As more suburbs create a sense of place and better amenities through downtowns, it could become just one more factor in their favor, he contended.

“People still want places to hang out, they still want cultural events, still want a shopping experience, and that’s where you get these changes in the suburbs taking place,” said Kotkin.

The city center, rebuilt in the suburbs

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Snellville, Ga., joins a host of Atlanta suburbs launching or renovating their central spaces. The city has proposed an $85 million downtown development dubbed The Grove at Towne Center. Construction is slated to begin this summer on the mixed-use project, which will feature a library, 250 apartments above ground-floor retail, restaurants, green space and trails. (Elijah Nouvelage/For The Washington Post)

Suburban renewal

Stephanie Wallace McDonald loved growing up in Snellville, a suburb 25 miles northeast of Atlanta. It’s in Gwinnett County, which grew in population from 166,903 in 1980 to an estimated 927,781 in 2018, according to the Census Bureau.

McDonald, 34, fondly remembers a combination of small-town feel and urban amenities, including easy access to Atlanta. Today, she owns Snellville Performing Arts, a studio for young dancers, artists and musicians to sharpen their skills.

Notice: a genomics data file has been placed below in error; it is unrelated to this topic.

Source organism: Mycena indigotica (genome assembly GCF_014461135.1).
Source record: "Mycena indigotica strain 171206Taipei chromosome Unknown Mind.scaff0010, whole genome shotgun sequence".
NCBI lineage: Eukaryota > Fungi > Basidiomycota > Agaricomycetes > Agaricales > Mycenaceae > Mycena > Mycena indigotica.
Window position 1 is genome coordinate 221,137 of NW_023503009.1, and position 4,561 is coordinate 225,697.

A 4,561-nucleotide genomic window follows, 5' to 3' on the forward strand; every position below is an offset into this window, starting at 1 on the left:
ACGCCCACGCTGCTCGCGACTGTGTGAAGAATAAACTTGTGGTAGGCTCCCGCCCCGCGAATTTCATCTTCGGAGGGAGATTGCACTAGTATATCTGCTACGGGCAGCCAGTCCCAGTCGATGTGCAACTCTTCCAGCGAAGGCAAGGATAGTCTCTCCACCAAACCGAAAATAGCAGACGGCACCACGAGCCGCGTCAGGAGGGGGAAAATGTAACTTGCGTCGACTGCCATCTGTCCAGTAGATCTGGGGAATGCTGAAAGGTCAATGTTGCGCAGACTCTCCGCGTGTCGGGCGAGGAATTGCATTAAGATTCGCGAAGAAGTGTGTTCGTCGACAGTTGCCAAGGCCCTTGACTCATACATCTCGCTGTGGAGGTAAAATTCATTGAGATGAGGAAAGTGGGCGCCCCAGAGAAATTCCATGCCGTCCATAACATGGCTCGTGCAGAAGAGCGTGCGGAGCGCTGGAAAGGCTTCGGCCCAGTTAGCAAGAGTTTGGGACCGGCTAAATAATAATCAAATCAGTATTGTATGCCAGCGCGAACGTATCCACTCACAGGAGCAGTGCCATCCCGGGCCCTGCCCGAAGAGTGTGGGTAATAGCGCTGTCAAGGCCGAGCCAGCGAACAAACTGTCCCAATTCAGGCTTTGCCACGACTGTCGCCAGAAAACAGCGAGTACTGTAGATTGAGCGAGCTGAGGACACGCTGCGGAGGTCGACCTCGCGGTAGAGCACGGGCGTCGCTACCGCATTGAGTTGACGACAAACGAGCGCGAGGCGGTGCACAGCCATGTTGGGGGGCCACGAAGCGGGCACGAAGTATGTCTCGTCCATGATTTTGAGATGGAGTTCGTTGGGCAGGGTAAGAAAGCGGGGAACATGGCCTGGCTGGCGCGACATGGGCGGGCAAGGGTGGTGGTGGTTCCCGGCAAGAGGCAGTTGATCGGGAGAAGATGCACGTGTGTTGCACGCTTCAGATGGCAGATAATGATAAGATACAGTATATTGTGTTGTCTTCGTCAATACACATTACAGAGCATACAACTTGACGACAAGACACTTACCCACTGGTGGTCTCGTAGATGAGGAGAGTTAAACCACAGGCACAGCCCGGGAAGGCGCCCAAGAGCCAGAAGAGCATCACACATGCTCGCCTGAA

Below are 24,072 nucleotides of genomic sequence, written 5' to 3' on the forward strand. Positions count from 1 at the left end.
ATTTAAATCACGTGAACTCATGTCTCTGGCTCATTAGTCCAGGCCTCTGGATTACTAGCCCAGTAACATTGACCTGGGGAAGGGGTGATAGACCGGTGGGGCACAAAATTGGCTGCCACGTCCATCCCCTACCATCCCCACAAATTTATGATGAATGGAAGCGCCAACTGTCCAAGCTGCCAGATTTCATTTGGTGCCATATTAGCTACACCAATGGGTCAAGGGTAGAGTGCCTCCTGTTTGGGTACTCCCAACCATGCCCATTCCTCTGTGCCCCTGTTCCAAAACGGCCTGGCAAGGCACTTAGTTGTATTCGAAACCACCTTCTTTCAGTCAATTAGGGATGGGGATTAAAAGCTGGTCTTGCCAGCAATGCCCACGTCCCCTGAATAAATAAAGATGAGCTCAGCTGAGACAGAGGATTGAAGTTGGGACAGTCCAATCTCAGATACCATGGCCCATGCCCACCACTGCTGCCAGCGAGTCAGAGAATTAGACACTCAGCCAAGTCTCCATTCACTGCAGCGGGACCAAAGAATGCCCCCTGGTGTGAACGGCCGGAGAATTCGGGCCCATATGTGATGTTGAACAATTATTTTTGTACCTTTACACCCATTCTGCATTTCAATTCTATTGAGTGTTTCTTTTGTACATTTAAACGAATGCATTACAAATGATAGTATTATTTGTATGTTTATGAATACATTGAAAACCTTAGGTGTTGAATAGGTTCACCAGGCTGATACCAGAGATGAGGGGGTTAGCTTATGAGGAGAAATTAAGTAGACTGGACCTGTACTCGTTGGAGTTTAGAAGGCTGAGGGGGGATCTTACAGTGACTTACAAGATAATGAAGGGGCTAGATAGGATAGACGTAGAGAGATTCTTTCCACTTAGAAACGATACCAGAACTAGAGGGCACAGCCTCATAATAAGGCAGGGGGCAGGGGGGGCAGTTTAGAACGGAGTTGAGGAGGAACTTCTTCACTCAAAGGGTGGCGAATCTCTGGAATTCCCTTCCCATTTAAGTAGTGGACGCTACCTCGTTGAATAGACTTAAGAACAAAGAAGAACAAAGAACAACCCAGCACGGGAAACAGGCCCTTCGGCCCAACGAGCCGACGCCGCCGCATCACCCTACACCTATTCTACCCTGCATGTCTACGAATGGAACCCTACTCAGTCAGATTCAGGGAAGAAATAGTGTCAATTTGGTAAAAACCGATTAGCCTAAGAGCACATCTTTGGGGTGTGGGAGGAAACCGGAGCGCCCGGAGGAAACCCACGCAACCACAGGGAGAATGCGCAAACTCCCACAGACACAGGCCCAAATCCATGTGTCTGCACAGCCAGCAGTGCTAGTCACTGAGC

Aiming to keep people like McDonald and bring in more residents like her, Snellville has proposed an $85 million downtown development dubbed The Grove at Towne Center. Construction is slated to begin this summer on the mixed-use project, which will feature a library, 250 apartments above ground-floor retail, restaurants, green space and trails. In doing so, Snellville joins a host of Atlanta suburbs launching or renovating their central spaces.

McDonald left Snellville as a young adult, living in Hawaii, Nevada and Massachusetts before returning home in 2016 following a spate of deaths in the family that left her reconsidering her priorities.

“It was time to come home,” she said. “We missed Snellville, missed the way of life around here, seeing the same people all the time. I can’t tell you how often we will go to the grocery store and see three or four different people that we know.”

Many of her high school classmates moved back, too. Others reside elsewhere, especially in the hot Atlanta neighborhoods around downtown, midtown and Buckhead.